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Croatia fined $101G for racist abuse at Euro 2012

June 14, 2012: This file photo shows Croatian fans cheering after a flare was thrown onto the pitch during the Euro 2012 soccer championship Group C match between Italy and Croatia in Poznan, Poland.AP2012

UEFA has fined Croatia's football association $101,000 after fans racially abused Italy forward Mario Balotelli at a European Championship match.

The charges related to "the setting-off and throwing of fireworks, and the improper conduct of supporters (racist chants, racist symbols)," UEFA said in a statement.

The fine is $25,000 less than the UEFA disciplinary panel ordered Denmark forward Nicklas Bendtner to pay one day earlier for revealing a sponsor's name on his underpants.

UEFA received reports from stadium monitors that 300 Croatia fans made monkey noises at Balotelli, who is black, during a 1-1 draw in Poznan last Thursday.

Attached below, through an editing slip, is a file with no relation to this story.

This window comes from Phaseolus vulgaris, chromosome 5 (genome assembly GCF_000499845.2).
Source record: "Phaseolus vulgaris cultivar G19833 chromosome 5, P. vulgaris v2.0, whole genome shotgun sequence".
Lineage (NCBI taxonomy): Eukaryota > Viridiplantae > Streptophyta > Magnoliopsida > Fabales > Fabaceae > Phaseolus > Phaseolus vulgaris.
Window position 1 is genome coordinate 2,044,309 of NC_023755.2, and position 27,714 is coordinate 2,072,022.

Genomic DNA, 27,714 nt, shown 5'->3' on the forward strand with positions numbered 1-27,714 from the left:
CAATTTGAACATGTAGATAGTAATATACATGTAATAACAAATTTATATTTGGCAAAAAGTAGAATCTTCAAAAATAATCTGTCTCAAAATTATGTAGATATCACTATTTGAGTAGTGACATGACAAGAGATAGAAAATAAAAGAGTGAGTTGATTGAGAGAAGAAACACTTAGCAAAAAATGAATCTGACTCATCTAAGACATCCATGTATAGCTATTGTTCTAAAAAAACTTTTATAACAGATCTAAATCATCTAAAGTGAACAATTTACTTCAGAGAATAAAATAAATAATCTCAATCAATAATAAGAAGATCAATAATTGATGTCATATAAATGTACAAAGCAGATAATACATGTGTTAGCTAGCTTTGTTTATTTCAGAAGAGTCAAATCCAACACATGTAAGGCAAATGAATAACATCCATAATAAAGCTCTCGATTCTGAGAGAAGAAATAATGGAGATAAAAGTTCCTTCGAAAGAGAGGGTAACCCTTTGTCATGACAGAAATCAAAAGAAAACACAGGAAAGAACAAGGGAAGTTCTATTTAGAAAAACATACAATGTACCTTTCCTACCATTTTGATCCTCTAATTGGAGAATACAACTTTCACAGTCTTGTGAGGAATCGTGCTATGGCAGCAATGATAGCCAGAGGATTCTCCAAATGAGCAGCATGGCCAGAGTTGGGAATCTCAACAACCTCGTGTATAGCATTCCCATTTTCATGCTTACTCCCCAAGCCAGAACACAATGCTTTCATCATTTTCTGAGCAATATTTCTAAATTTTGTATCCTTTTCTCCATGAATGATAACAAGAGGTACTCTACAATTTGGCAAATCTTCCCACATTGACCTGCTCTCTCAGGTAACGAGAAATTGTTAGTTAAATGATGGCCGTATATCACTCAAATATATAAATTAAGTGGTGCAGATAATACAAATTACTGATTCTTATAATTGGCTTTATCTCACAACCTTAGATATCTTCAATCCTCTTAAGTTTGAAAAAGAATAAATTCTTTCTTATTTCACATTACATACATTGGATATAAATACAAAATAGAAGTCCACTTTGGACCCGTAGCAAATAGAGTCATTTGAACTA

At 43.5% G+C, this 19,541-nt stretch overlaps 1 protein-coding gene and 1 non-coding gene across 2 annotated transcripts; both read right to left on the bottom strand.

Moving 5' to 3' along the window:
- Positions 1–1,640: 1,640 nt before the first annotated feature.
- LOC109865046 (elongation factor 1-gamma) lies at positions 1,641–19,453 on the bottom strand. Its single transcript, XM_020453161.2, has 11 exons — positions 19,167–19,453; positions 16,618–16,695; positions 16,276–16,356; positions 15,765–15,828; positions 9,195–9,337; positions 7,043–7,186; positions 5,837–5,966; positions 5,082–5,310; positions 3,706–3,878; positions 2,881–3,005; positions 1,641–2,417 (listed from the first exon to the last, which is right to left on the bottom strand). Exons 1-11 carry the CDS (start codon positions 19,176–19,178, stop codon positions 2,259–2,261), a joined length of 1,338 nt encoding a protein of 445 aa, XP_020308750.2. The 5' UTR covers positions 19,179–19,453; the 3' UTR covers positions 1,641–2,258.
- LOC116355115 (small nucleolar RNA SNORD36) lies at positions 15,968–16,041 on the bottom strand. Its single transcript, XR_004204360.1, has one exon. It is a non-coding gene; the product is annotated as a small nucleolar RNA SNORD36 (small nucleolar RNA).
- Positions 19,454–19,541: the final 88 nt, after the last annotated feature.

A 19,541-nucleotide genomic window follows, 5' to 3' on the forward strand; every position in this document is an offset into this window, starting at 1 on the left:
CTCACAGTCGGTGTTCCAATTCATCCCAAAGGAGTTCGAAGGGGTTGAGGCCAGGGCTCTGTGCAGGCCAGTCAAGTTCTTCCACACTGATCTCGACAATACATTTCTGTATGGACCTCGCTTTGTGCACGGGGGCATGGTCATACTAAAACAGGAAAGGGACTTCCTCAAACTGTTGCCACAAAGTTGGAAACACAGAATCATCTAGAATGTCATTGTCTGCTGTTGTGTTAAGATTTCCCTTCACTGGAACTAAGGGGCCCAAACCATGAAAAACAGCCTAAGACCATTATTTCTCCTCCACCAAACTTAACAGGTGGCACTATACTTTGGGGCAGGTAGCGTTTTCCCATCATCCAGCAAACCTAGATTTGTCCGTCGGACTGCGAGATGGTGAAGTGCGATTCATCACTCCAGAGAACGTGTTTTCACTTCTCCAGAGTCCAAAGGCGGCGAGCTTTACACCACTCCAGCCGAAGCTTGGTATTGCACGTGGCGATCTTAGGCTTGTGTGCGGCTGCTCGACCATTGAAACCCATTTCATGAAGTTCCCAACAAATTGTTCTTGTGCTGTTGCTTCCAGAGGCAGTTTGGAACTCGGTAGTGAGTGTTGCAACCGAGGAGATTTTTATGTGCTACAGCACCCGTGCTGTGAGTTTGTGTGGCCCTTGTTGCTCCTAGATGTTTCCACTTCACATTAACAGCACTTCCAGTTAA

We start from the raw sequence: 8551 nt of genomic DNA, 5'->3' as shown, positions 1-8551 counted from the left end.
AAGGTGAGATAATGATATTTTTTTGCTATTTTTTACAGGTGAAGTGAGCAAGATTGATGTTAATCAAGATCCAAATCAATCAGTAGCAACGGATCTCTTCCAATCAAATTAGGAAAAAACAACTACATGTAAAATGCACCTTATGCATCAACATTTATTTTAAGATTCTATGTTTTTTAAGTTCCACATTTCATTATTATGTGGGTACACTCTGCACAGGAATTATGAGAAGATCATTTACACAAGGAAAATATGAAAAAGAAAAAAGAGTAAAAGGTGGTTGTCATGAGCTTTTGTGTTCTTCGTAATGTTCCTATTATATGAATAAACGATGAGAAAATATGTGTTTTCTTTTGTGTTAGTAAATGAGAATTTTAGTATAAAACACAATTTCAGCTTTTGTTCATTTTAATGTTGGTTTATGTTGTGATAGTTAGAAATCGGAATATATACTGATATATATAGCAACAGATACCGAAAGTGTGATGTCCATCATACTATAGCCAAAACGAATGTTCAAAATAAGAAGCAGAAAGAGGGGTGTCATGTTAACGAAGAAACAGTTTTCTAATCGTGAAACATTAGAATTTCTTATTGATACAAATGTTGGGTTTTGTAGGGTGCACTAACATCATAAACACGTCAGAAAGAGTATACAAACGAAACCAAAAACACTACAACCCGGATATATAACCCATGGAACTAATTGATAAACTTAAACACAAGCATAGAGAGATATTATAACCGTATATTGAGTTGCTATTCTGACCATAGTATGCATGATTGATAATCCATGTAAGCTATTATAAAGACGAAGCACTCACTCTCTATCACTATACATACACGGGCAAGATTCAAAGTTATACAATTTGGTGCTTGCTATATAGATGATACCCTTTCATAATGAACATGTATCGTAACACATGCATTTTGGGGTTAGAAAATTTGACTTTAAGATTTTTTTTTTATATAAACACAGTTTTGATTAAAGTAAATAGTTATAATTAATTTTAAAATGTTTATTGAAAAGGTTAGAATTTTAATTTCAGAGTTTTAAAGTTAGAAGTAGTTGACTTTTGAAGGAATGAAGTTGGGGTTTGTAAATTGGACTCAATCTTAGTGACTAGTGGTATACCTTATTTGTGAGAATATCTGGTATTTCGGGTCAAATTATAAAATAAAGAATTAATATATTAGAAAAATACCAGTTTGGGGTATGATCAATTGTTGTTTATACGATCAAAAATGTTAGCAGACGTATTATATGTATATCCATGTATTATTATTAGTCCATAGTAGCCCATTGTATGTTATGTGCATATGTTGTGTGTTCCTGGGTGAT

Croatia's case was the first formal racism charge prosecuted by UEFA at Euro 2012 after lacking evidence in previous reported incidents.

Croatia was eliminated from the tournament Monday, with Spain and Italy advancing to the quarterfinals from its group.

Earlier Monday, UEFA President Michel Platini said he was "not happy with the Croatian people." Platini described the atmosphere at Euro 2012 stadiums as "99 percent great. The people who come to the stadiums, they were nice, except some Croatians."

The Croatia association was also fined $31,500 last week for its fans' behavior at an earlier match against Ireland. UEFA said that sanction was imposed for "the setting off and throwing of fireworks and missiles, and a pitch invasion by a supporter."

Croatia games against Ireland and Italy were both delayed to clear fireworks and smoke from the pitch after Croatia scored.

Bendtner was fined $126,000 for his ambush marketing stunt to promote a gambling firm. The sum is the maximum an individual can pay under UEFA disciplinary rules.

National associations can be fined up to $1.26 million by UEFA.

UEFA rules make national bodies responsible for their fans' behavior. Punishments range from warnings and a sliding scale of fines to points deductions and even expulsion from competitions.